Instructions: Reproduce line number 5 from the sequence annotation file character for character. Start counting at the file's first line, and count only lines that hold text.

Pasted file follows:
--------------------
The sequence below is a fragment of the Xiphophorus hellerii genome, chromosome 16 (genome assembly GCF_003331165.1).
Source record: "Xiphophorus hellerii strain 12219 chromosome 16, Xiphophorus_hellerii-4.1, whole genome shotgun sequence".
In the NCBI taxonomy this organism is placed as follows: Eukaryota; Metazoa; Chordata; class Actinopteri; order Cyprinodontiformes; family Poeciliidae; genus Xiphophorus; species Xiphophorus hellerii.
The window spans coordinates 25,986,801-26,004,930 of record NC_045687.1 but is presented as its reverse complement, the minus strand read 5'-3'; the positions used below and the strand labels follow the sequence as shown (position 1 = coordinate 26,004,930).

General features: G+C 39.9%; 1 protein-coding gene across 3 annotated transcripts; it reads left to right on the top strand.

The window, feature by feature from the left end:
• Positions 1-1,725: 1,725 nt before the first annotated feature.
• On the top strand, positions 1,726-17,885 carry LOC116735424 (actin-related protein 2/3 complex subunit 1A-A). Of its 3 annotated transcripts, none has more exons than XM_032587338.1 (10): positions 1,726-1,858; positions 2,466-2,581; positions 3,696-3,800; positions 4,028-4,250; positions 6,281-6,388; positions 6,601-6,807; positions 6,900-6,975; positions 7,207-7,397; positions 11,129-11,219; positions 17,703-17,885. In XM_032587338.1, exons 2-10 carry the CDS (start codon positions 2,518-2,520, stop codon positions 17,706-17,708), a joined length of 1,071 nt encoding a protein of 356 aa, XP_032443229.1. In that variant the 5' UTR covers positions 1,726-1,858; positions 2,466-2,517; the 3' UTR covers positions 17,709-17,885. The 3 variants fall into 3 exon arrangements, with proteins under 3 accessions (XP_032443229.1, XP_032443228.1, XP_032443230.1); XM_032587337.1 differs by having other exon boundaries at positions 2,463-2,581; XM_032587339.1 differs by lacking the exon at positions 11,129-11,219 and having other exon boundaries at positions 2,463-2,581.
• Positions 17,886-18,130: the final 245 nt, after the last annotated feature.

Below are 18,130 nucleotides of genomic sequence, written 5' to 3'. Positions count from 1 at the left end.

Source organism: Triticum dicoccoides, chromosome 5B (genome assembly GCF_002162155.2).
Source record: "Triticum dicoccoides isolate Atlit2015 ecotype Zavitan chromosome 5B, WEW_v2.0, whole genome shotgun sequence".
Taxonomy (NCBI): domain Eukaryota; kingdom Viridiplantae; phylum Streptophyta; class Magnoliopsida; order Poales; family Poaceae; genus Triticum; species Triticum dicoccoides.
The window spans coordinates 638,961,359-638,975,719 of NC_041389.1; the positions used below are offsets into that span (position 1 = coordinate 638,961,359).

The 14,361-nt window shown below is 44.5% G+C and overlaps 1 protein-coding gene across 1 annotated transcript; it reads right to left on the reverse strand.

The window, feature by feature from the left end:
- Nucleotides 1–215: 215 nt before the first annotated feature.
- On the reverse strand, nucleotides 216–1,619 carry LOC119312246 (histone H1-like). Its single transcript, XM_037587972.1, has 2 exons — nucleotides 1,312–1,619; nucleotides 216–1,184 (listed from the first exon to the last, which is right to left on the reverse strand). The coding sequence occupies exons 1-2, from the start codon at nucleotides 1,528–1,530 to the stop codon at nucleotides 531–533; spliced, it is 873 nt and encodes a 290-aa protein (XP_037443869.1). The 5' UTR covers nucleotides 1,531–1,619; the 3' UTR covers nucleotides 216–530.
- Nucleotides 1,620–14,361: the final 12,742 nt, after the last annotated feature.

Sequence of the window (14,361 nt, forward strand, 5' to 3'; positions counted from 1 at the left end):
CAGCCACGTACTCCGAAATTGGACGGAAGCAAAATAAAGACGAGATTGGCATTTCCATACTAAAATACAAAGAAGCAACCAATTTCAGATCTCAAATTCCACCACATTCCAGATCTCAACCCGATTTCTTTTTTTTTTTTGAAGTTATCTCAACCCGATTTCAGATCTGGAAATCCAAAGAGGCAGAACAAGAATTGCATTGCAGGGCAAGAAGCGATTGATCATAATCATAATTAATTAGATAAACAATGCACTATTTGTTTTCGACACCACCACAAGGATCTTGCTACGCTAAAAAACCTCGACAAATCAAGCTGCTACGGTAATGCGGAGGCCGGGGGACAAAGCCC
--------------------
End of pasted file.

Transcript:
General features: G+C 39.9%; 1 protein-coding gene across 3 annotated transcripts; it reads left to right on the top strand.